And I still can’t figure out why coaches don’t foul EVERY time when they’re up by 3 in that situation. Just terrible clock/game management by Van Gundy (after a very good series for him I think) and the rest of the Magic.

    9. d-mar

      “If I were Jameer Nelson I’d be sick to my stomach this morning for probably costing my team the game and a chance at the championship”

      Sorry, I can’t put all the blame on Nelson. Hedo missed 3 out of 4 foul shots late in the 4th (and I turned to my son and made the usual Breen comment “those will come back to haunt the Magic”) and of course if Howard makes only 1 of 2 FT’s, the game is over. They were up 5 points with 30+seconds left and couldn’t seal the deal, just an unbelievable choke job that ended the series. Really a shame, we could have had a really interesting game 5 and maybe a game 7 for “all the marbles” (right Mark Jackson?)

    10. Nick C.

      FT really did kill them, which is probably why they didn’t want to turn it into a FT shooting contest by prolonging the game and fouling. Still unless I missed some super screen or pick or something, Fisher was so wide open its almost the plan was “leave Fisher so open he’ll be compelled to shoot, he sucks and will miss, we get rebound and make the FT and win.”

    11. scurryfan

      The Magic have made what seems like an amazing number of clutch shots during the playoffs, but at the end of these games with LA I feel like I am watching a Knicks game. I sort of know who is going to win even if my team is ahead . Maybe it’s LA’s finals and overall playoff experience that is contributing. I felt the same way in the Denver series.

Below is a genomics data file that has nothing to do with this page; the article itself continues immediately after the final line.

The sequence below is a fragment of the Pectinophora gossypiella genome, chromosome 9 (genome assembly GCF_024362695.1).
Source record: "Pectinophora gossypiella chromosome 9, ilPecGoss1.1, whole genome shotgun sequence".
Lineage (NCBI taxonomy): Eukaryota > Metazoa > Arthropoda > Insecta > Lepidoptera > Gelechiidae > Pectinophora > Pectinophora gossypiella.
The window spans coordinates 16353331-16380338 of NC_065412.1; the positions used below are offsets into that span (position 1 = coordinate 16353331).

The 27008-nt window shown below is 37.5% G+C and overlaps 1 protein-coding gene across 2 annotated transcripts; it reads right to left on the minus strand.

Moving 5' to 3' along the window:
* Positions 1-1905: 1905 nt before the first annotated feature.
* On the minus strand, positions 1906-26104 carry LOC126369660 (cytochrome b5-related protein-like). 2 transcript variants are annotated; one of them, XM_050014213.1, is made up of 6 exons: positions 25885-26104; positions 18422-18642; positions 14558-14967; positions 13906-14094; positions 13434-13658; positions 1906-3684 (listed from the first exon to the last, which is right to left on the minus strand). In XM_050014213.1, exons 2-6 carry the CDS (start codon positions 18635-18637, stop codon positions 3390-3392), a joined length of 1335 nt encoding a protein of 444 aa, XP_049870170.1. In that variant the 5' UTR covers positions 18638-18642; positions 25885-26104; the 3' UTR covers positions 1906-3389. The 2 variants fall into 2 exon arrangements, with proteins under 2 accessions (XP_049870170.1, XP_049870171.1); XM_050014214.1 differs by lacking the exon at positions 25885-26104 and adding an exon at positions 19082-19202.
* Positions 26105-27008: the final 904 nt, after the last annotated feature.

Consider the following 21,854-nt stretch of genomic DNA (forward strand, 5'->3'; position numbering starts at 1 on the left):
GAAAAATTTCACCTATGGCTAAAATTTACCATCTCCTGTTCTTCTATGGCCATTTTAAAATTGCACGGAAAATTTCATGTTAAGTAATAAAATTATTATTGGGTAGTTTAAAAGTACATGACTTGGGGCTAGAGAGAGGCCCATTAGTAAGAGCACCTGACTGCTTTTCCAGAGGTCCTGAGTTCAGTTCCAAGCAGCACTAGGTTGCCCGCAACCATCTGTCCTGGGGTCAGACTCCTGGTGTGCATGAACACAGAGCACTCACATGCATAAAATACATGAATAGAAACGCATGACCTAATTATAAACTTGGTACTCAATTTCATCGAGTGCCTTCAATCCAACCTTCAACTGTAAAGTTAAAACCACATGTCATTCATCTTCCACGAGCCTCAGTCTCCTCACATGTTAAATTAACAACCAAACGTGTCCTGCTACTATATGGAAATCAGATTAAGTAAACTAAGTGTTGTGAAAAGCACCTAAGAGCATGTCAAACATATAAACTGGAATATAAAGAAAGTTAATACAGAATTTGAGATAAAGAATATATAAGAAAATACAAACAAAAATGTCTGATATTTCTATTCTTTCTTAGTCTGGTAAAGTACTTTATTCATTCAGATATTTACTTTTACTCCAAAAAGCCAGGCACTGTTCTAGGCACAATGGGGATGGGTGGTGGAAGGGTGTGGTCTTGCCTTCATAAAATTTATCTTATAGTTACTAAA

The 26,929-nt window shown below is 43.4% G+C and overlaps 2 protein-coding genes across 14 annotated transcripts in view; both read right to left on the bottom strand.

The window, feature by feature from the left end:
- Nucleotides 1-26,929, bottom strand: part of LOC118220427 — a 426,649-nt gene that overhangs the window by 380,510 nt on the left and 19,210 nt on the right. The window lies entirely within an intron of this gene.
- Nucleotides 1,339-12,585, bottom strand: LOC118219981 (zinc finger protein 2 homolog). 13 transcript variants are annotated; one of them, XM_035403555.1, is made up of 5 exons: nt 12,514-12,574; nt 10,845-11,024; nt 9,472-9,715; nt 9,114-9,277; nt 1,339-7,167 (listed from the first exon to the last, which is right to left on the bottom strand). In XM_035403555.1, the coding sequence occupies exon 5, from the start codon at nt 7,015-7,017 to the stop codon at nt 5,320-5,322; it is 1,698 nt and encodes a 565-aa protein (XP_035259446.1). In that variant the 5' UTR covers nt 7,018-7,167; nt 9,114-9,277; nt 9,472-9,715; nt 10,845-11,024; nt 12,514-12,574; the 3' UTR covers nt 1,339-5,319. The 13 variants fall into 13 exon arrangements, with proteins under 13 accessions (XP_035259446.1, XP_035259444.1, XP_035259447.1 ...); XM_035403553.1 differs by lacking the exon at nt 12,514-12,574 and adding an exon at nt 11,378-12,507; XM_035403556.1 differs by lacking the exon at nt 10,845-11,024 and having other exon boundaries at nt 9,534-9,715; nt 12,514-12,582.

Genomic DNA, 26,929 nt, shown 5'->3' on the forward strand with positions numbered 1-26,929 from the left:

Do we have a statistic for how many times Knicks fans have cursed Larry Brown and Isiah Thomas during these playoffs whenever Trevor Ariza made another open 3 pointer, great defensive play, or outhustled the other team for a loose ball?

    12. Frank

      Just one more thing on the Nelson issue — as a fan I can forgive physical failures (ie. missed free throws) FAR more than I can forgive obviously stupid play. And as much as the whole free-throw missing Orlando team is responsible for the loss, you just cannot give someone a wide-open 3 when it’s the ONLY shot that can hurt you.

      So I guess in essence it was a truly well-rounded choke job – both physical and mental mistakes.

      Meanwhile, why WAS Nelson in the game so much at the end? I thought Alston played great for the most part.

    13. Ted Nelson

      “just an unbelievable choke job that ended the series.”

      Very true, well put. Another question I have is why Alston wasn’t in there for the Fisher 3? He’s longer than Nelson and I would just say generally a better defender. Or maybe go with a bigger line-up so that Fisher’s got a 6-5 hand in his face from Lee or Redick or someone.

    14. Caleb

      The failure to foul is a head-scratcher. Blatantly wrong move. Likewise the failure to challenge the shot- looked like he was he worried Fisher was going to drive past him, like he didn’t know the score.

      Failure to hit FTs was frustrating but more forgiveable.. .

      Orlando has squandered enough opportunities… they’re done for the year.

    15. ess-dog

      more draft thoughts:

      The new draft order puts us in a precarious position:

      1. Griffin
      2. Harden
      3. Thabeet
      4. Rubio
      5. Curry
      6. Evans
      7. Flynn

      A lot of people have Holliday at our spot, but I’m not feeling it. All of his potential is based on measurement and not what he’s done on the floor. We would also have Jennings, Hill, and DeRozan to choose from at that spot – all of which I would prefer based on their on-court success (Jennings is a huge question mark though.)
      I think an interesting strategy in this case would be to trade down to the 12-16 spot and take Lawson. His stats are unbelievable and he’s proven he can run a team and win a championship. AND we could pick up anther asset in the process. Maybe we draft DeRozan and then, if Lawson is still around, swap with Chicago at 16 to get Lawson and their #26 pick (or a 1st rounder next year.) Or to the Sixers for their pick and Speights. If Walsh really likes Lawson, it could be the way to go.

    16. Caleb

      If the draft plays out like this I would be totally open to trading down – God forbid we take Flynn at #8. The only thing that makes me feel better is Ford suggesting that the Knicks consider Mullens in that spot – in other words, maybe the latest mock is just completely divorced from reality.